Engaging your customers with effective communication

In this article, we’re talking about effective communication with your customers. This content was transcribed from a panel from a 2021 Customer Marketing Summit. Look into our upcoming events; members have discount opportunities too.

Introducing our panelists

Igor Kranjčec

Hello, everybody, and welcome. Today we’ll be talking about engaging your customers with effective communication. My name is Igor, and I'm a Product Marketing Lead for Lemax (now Head of Marketing at Mediatoolkit). I'm joined today by Alex and Anita, who I’ll hand over to now to introduce themselves.

Anita Raj

Hi, my name is Anita, and I'm based in Germany. I'm very excited to be a part of today's discussion. I lead Product and Customer Marketing at ThroughPut Inc. We provide AI-powered supply chain software that helps companies make better sense of their supply chain operations and gain end-to-end visibility for streamlining productivity and output.

Alex Conners

And I’m Alex Conners. I work for a company based in New York City. We provide application traffic management. We work with some of the largest companies in the world – LinkedIn, Dropbox, Salesforce – to help them deliver the best application experience to their end users.

Common issues in customer communications

Igor Kranjčec

When we were preparing for this discussion, we all agreed on one thing – that companies often engage their existing customers in communication just before the renewal period, and the rest of the time, they just forget about them because they assume they're happy. We all highlighted the importance of making our products or services relevant throughout the whole customer lifecycle, and not only two months before the renewal comes up.

What are some other common issues that you see in customer communications?

Alex Conners

As you said, there's the challenge of talking to customers consistently. The other piece is what you use to talk to them. We often find that customers are communicating with us across different platforms, so their data is disparate. I think that's one of the biggest challenges.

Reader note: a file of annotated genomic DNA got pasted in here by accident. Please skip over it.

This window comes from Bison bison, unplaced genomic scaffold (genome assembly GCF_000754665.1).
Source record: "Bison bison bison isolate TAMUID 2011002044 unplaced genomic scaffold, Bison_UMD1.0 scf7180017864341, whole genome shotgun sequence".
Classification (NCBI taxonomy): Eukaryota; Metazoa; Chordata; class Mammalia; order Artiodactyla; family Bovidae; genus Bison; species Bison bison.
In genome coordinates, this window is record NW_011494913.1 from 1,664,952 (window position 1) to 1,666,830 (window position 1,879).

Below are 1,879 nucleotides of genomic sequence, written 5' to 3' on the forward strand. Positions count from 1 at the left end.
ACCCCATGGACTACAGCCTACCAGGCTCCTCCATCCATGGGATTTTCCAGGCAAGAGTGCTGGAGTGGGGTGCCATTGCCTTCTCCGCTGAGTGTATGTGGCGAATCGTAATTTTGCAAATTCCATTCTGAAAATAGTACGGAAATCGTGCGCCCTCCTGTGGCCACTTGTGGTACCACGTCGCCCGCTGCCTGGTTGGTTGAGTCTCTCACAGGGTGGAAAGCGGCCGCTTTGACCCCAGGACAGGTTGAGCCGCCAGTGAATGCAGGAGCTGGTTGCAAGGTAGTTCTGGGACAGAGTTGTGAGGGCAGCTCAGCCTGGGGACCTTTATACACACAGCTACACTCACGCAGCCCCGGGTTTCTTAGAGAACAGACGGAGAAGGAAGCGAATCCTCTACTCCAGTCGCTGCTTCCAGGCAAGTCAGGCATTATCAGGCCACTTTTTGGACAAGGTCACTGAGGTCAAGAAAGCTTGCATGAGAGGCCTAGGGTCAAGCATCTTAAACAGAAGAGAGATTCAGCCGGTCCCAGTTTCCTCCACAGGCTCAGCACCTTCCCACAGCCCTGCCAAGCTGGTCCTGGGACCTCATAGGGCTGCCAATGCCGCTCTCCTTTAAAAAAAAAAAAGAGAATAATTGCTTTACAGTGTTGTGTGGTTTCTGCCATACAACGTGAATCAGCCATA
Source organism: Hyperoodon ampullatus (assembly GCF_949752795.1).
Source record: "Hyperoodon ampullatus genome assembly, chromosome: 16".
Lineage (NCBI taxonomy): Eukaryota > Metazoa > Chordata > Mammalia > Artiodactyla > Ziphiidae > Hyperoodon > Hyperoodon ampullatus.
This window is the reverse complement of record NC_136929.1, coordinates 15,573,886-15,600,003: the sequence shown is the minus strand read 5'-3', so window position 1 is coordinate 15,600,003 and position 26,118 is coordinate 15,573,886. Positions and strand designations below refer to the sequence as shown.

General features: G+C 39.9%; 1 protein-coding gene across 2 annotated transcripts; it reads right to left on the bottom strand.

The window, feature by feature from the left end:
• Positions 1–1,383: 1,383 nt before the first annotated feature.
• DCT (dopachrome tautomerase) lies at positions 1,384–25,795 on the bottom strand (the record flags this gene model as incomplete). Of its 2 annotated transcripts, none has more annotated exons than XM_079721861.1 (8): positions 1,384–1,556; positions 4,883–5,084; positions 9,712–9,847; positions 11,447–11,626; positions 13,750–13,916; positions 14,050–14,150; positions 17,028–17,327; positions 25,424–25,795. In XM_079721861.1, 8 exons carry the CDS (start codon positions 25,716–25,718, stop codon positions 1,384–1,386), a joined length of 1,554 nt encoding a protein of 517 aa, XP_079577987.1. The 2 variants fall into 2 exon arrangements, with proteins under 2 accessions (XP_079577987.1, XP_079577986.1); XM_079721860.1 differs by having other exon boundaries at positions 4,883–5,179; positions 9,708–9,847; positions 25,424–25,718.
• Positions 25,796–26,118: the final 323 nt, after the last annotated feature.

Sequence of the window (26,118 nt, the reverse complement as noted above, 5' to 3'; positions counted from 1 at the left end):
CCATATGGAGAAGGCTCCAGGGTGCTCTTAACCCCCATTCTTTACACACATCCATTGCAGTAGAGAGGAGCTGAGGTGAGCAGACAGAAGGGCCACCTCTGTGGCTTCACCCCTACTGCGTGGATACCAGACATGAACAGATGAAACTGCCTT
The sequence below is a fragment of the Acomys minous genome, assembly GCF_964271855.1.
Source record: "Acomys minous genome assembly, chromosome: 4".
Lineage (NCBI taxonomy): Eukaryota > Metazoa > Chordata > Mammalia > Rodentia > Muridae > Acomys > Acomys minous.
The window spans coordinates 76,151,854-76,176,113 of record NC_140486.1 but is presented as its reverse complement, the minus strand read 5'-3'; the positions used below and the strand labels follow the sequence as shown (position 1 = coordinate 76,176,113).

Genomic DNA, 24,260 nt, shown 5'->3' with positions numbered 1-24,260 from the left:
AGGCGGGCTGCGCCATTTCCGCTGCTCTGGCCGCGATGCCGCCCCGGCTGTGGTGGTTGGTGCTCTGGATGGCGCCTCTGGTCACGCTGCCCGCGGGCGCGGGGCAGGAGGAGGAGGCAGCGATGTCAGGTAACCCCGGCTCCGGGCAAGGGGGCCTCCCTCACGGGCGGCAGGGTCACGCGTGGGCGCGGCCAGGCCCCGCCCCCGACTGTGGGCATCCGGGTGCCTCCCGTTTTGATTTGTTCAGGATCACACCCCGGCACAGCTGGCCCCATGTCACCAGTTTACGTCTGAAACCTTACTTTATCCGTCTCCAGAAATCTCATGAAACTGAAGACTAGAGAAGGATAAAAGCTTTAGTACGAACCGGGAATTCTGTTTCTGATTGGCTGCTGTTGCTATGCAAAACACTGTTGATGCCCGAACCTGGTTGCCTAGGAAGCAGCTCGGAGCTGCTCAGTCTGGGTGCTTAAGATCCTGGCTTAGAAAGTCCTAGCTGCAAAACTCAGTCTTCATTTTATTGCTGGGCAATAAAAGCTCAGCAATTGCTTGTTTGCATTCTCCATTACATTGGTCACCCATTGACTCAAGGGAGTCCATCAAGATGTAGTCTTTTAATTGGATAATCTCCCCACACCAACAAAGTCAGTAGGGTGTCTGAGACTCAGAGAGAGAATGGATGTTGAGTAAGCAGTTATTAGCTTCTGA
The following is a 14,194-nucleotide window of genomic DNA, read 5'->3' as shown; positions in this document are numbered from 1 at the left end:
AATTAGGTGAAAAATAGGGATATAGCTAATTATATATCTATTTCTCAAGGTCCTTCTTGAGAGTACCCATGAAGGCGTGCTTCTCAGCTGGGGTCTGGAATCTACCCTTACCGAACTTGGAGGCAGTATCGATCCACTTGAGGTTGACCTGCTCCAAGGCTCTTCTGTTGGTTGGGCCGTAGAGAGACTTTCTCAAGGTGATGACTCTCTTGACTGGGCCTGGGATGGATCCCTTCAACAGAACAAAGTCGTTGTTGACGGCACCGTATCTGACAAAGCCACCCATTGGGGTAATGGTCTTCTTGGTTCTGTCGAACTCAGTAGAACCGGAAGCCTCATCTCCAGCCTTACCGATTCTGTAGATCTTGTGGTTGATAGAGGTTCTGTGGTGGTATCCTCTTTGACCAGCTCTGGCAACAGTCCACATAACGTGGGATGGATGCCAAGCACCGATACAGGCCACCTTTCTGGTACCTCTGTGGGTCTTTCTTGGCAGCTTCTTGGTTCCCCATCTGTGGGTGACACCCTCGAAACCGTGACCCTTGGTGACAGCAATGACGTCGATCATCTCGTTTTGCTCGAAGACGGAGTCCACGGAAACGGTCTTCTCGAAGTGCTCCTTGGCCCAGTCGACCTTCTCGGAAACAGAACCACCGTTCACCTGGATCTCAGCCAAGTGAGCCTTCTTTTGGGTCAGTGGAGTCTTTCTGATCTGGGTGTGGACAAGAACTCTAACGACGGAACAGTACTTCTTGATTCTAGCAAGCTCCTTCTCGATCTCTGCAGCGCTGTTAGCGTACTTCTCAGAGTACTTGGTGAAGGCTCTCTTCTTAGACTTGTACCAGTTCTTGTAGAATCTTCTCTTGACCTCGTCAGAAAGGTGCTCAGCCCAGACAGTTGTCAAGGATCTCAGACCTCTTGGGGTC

I also think that companies struggle with the difference between customers and prospects and remembering that they already have a relationship with customers. Sometimes as companies are trying to grow and scale, there's not as much emphasis on continuing the customer relationship once they're deployed. They’re focusing on new revenue opportunities for the business instead.

We need to help customers to extract more value, and we need data uniformity so we can make sure we’re talking to the right people at the right time. If not, it's gonna be very obvious to our users.

Anita Raj

I completely agree about the issues you mentioned. What I would add is that there’s often a lack of any single source of truth. Internal teams are using so many different KPIs and pieces of software, so how do you centralize goals and objectives and the metrics we use to measure them? How do you obtain that single source of truth that tells you the right information to disseminate?

I also agree with Alex’s point about the lack of understanding of the distribution mechanism. Oftentimes, there is a lot of emphasis on the communication strategy, but distribution becomes an afterthought. We need to centralize and understand the right way to reach out, so we don’t have customer success, marketing, and product marketing teams all reaching out at once for different purposes.

The other issue is the information overload that typically ends up happening. Customers tend to receive lots of information from all of us. Understanding what information is helpful for them, as well as the best formats and mediums, is essential.

Communication techniques to engage your existing customers

Igor Kranjčec

If the last couple of years have taught us anything, it’s how important customer focus is. Yes, of course, you need to scale the business and focus on acquisition, but a lot of companies, including ours, have realized that when everything stops, you have to focus on your customers.

We’ve intensified our communication with our customers on so many levels. We’ve had weekly meetings with them and follow-up sessions. That’s one of the most positive changes I’ve seen – this increased focus on the existing customer.